Before long I had completed my eighth time up Alpe, and watched a lot of Cyclocross.  It was time for the last push to 29,029!  Some more friends magically appeared near me on the Alpe and were cheering me on.  I apologized, with a lot of typos, that I could no longer text.  I just kept riding.  Phil took some more photos and some video.  And then I got that Zwift banner announcing to me that I had achieved an Everesting, at 12 hours, 42 minutes and 40 seconds.  OMG, I was so excited!  I rode another couple of hundred feet to just make sure I had done the right thing.  Wow, I had done it, after planning this for so long.

So then I got off the bike and was frantic to save the file to Strava before some mythological electronic gremlin could come along and eat the Zwift file I had just worked so hard to make.  I was terrified that this would happen. I had a backup going, off my Power Tap pedals on my Joule GPS+ which recorded that power, cadence, and heart rate, but I really wanted to have the Zwift file.  It saved.  Yay!  And then the adrenaline left me completely and I could barely stand or walk.  I felt like I did after just completing a Leadville.  What a surprise?  Not really.

So two days later I am still ecstatic about this.  Yesterday I submitted all my documentation to Hells500.  I am working hard on my recovery.  The evening after I completed it I started by chugging two bottles of Recoverite.  Then I moved to a couple of Hammer Nutrition’s bars.  Eventually I ventured into solid food. My sleep was predictably lousy, and I kept hydrating and nibbling throughout the night.  Yesterday I felt the effects, but after a three hour nap in the afternoon I began to feel like a new person.  Today is even better.

So what is next?  Well, Christmas and some time with our daughters and our granddaughter.  And while you’d think that having a total of 64 climbs up Alpe would be enough I can’t wait to do another vEveresting.  There is also a challenge to climb for 10,000 meters instead of a mere 8848.  There are other worlds on Zwift that have some good climbs, although that will take longer as well.  And there are some good hills around here, outside.  Stay tuned…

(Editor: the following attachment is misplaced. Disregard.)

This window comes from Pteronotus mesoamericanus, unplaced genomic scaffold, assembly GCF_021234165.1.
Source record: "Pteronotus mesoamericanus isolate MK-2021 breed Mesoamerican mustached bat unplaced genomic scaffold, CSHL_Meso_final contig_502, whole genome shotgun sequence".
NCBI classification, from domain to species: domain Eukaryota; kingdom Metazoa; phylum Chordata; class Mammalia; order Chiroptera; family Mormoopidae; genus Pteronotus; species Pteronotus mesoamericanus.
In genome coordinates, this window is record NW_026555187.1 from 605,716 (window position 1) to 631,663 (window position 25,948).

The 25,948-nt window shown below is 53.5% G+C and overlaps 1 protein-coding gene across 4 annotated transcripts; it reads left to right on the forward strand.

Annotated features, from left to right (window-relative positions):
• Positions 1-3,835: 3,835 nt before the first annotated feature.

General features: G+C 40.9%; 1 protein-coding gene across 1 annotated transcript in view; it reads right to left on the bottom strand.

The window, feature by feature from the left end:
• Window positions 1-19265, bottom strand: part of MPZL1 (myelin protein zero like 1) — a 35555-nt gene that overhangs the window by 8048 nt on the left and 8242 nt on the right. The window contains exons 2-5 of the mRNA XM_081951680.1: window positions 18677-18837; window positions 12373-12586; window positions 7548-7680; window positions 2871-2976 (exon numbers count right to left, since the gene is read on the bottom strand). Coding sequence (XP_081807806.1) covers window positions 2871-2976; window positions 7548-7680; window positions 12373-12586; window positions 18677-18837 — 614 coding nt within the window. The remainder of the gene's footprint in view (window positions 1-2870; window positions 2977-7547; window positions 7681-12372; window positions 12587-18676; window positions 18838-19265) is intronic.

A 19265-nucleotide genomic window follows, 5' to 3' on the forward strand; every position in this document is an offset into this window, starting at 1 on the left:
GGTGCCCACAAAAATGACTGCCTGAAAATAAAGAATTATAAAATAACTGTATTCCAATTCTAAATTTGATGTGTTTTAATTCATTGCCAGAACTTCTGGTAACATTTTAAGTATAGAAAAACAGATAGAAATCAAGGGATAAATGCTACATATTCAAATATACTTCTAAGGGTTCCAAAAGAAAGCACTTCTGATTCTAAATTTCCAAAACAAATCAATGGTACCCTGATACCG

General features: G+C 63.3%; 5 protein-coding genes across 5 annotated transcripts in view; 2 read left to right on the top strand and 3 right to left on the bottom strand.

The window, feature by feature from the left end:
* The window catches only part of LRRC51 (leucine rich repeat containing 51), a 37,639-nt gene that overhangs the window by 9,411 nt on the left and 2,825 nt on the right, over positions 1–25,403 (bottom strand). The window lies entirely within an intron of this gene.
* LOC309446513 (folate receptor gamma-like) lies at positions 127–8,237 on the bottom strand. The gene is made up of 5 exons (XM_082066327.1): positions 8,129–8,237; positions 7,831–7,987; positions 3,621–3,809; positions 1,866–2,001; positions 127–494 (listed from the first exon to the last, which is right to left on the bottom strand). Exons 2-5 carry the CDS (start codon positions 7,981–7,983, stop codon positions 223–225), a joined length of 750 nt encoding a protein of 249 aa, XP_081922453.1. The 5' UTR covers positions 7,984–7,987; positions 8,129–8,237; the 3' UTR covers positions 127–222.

I really want to thank my sponsor  Hammer Nutrition for helping me with this.  Also Dick Sonne’s Cycling for all their instantaneous help with my bikes and their dealing with Specialized and Wahoo when I needed some more information.  They even had some of this attempt going live while it was happening! Thank you to my athletes and friends for the continual Ride Ons all day.  Also thank you Bear Mountaineers for your support, especially Paul Zucker for rounding up the troops that popped in – himself included - every now and again. Ed Ickowski was there in the beginning doing his own three climbs.  Bryant Stafford, Pam Peloso, Mily Noyola and friend Danielle Madore were there for a photo at the end. If I forgot anyone please forgive me.  Sometimes I was not looking at the screen or may have been less than coherent.  Everyone was so helpful.  Of course a giant thank you Phil Thompson and Wendy Bowers for being there in the flesh for me, and then guiding me during the aftermath – like climbing the stairs!